|10:45-11:05||3:45-4:05||IMAS Data Model and I/O library: Status and needs – Olivier Hoenen, ITER Organization (Slides)
The ITER Organization and the ITER Members are developing the Integrated Modelling & Analysis Suite (IMAS) to support the physics modelling of plasma pulses in the ITER tokamak and detailed analysis from diagnostics measurements. At the core of IMAS lies a standardized Data Model and its associated data-access libraries that can combine various physics models and codes written in different programming languages in workflows of various complexity. While this data model is fusion domain-specific, it is agnostic to both the experimental device and the codes, and can cover simulation and experimental data seamlessly. This flexibility allows covering a wide range of use cases and has the potential to become the de-facto data standard for the fusion community. A shortcoming of this approach is that different access patterns from the various use cases make it challenging to obtain always the best I/O performance. This presentation will cover the addition of a new storage backend for the IMAS data-access library that relies on HDF5, discuss some of its advantages compared to other available backends and list areas where further investigation and improvements will be required.
|11:20-11:40||4:20-4:40||Toward Multi-Threaded Concurrency in HDF5 – John Mainzer, Elena I Pourmal, Lifeboat, LLC (Slides)
The lack of concurrent access is a long-standing limitation for the HDF5 library that creates deployment and adoption barriers for multi-threaded applications. To date, there was no effort to overcome this library restriction, mostly due to the difficulty of retrofitting a large code base with thread concurrency.
Current multi-threaded applications use thread-safe builds of HDF5 to access data or read HDF5 files directly by-passing the HDF5 library. The latter applications usually support a limited set of HDF5 features and do not provide a general solution.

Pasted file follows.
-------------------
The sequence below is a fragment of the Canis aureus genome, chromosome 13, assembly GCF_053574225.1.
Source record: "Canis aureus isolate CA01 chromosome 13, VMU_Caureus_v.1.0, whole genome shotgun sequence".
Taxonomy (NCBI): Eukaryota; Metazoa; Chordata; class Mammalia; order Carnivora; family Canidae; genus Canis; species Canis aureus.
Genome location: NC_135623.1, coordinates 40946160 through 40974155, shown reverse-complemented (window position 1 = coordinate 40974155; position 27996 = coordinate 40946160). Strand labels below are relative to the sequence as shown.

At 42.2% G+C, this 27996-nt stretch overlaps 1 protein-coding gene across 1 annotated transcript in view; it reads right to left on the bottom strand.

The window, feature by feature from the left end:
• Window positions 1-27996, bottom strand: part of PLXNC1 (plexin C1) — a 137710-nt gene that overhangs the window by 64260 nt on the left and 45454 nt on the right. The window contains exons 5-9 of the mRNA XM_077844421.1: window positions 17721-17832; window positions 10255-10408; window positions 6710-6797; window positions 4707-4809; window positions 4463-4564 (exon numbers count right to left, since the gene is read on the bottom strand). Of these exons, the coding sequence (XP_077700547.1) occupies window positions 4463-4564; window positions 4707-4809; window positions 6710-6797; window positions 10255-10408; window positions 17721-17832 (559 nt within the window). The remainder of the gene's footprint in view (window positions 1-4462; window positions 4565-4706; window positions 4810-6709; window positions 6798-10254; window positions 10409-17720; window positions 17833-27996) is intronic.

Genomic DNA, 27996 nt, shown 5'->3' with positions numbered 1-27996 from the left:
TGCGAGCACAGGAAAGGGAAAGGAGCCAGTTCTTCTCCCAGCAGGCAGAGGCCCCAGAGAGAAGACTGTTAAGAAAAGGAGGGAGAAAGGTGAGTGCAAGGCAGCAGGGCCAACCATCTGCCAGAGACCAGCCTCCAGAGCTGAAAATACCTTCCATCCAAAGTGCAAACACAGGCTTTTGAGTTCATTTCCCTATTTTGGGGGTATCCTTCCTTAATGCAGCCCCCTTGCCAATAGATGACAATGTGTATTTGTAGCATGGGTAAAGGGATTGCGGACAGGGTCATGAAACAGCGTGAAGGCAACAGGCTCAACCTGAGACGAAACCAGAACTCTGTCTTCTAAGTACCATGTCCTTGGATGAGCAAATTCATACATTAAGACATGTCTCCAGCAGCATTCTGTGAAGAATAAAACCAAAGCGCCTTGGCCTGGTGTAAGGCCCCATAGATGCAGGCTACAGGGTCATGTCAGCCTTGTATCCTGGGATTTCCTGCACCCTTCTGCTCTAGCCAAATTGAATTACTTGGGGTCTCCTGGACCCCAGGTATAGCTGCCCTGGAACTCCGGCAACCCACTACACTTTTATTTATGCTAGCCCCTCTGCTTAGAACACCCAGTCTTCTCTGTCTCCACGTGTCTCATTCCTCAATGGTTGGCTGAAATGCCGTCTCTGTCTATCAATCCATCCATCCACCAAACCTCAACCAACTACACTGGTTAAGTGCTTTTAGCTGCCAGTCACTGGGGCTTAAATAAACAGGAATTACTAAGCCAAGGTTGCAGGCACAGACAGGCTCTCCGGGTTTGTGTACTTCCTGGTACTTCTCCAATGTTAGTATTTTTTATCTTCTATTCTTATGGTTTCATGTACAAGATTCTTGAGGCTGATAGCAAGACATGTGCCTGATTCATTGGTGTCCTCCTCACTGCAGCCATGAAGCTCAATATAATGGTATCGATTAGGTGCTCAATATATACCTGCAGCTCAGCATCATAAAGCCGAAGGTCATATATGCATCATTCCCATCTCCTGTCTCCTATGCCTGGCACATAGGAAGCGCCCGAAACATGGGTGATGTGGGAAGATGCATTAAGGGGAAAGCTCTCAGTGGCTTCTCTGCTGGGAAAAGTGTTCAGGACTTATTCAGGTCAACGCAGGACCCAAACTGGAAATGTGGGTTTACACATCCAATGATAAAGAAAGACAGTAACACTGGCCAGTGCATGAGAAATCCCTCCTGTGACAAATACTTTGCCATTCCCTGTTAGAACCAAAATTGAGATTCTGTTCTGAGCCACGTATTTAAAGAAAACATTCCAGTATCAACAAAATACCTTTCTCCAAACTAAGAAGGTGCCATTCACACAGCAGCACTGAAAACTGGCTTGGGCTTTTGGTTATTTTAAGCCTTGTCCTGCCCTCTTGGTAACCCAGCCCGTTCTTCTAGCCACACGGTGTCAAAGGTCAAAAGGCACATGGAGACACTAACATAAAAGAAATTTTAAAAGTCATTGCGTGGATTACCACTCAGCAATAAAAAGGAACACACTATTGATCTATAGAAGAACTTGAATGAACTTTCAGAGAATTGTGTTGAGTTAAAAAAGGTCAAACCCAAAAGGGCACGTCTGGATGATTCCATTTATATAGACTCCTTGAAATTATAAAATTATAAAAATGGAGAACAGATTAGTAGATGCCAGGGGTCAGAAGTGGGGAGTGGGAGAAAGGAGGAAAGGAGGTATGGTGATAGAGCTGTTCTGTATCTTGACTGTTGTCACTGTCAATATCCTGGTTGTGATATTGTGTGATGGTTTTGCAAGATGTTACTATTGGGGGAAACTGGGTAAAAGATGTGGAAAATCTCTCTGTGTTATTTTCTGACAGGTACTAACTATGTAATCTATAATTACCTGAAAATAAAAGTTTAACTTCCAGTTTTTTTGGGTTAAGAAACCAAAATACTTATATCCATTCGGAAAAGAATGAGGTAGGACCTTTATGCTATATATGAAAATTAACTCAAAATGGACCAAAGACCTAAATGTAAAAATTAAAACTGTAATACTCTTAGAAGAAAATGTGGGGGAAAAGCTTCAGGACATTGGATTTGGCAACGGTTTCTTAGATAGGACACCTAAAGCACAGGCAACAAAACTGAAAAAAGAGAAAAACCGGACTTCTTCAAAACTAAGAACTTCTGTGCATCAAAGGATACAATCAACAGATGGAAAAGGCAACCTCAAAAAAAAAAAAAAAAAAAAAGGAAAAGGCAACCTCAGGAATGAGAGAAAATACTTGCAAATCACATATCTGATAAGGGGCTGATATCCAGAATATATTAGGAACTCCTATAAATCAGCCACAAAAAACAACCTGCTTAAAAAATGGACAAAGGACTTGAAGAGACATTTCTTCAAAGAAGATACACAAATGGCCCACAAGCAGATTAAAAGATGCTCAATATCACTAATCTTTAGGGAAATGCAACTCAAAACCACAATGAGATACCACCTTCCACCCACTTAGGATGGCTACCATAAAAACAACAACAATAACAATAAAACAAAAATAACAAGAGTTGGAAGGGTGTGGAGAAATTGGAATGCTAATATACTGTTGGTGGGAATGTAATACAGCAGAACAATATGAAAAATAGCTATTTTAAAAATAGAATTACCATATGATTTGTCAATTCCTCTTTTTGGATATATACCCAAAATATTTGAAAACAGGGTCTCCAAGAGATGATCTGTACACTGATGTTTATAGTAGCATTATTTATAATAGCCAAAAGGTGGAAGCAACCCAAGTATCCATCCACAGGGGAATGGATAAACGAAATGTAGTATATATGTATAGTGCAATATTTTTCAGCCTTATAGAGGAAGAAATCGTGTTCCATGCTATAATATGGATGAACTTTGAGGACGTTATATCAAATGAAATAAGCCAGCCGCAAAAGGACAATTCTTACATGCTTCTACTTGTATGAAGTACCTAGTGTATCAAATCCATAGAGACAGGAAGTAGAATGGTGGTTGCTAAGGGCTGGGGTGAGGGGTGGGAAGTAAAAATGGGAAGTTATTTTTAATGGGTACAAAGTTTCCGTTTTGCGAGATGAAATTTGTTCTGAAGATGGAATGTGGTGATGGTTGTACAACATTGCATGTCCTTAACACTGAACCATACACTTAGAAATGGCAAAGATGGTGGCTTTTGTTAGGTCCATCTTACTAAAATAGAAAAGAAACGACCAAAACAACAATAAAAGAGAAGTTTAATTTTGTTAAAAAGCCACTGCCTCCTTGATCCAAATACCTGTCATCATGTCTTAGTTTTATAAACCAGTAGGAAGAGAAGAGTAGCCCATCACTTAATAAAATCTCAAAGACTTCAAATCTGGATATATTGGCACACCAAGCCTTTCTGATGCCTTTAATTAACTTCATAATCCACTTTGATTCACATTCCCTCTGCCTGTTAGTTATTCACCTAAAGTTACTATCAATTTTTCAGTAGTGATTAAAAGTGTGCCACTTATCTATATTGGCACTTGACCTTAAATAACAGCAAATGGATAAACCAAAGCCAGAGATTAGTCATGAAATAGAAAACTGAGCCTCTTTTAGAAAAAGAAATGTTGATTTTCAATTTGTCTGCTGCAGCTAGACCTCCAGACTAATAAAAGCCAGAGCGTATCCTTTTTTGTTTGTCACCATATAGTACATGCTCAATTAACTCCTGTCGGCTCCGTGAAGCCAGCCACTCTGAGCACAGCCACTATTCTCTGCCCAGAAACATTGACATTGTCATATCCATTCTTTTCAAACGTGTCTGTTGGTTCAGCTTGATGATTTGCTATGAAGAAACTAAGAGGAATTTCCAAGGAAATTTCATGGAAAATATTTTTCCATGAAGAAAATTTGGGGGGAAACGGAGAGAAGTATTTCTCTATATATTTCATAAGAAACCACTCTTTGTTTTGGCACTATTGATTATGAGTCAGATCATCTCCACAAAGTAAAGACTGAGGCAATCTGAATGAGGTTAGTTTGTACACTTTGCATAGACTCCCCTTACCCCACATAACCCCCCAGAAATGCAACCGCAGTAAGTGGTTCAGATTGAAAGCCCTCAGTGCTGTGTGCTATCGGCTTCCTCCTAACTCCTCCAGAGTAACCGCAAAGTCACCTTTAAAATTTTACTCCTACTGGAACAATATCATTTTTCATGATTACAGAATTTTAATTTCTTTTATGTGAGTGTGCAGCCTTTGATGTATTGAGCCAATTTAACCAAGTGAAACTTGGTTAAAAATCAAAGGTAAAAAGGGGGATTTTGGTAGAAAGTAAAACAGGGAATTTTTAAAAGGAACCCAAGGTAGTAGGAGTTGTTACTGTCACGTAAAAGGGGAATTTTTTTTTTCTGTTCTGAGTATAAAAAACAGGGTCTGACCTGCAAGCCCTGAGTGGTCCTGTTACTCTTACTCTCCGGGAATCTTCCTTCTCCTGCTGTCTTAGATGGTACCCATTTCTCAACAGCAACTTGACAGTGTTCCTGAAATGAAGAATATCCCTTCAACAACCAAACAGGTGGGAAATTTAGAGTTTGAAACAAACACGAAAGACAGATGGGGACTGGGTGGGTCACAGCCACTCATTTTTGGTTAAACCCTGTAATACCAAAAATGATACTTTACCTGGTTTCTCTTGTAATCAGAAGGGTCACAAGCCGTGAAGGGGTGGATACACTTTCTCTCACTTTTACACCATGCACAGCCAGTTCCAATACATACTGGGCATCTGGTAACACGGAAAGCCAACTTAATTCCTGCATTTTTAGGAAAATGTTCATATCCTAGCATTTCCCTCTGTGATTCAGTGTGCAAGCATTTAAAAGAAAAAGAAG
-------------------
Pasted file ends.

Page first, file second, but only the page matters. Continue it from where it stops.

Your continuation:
The recent HDF5 developments and HDF5 library architecture prompted us to propose a strategy for concurrent read access without API changes and relatively quick delivery of the desired features when compared to a full HDF5 library rewrite.
In our talk we will discuss the proposed strategy and how it will lead to implementation of multi-threaded concurrency in HDF5.
|11:40-12:00||4:40-5:00||Use of HDF5 format on board of power generators for marine and terrestrial applications – Giuseppe Giannino, CIS (Innovation and Development Center) – Isotta Fraschini Motori [ITALIA] (Slides)
Power Generators are equipped with a huge amount sensors on board, useful to act automation logic for controlling engine behaviors, performances, warning and alarms. The main needs that have pushed development and integration of devices able to acquire data traveling on board of a Power Generators by our company are:
a. equipping the asset with an instrument ready to be used for understanding occurred troubles,
b. collecting more information on asset distributed on field for a deepen knowledge.
|12:00-12:20||5:00-5:20||Programmable datasets with User-Defined Functions for HDF5 – Lucas Villa Real, IBM Research (Slides)
This talk will present an infrastructure to embed scripts (written in Python, C/C++, Lua, or CUDA) in HDF5 datasets. The values of such datasets are defined on-the-fly by the seamless execution of such scripts. It is possible to create data transformers, to virtualize data stored in different formats, to access external devices and sensors, and more. The presentation will cover details of the project’s infrastructure and will include use-cases that are driving its current and future development.
|12:20-12:40||5:20-5:40||HDF5 ⬌ Zarr – Aleksandar Jelenak (Slides | Video)|
|1:45-2:05||6:45-7:05||HighFive: An Easy-To-Use, Header-Only C++ Library for HDF5 – Luc Grosheintz, Nicolas Cornu, EPFL – Blue Brain Project (Slides | Video)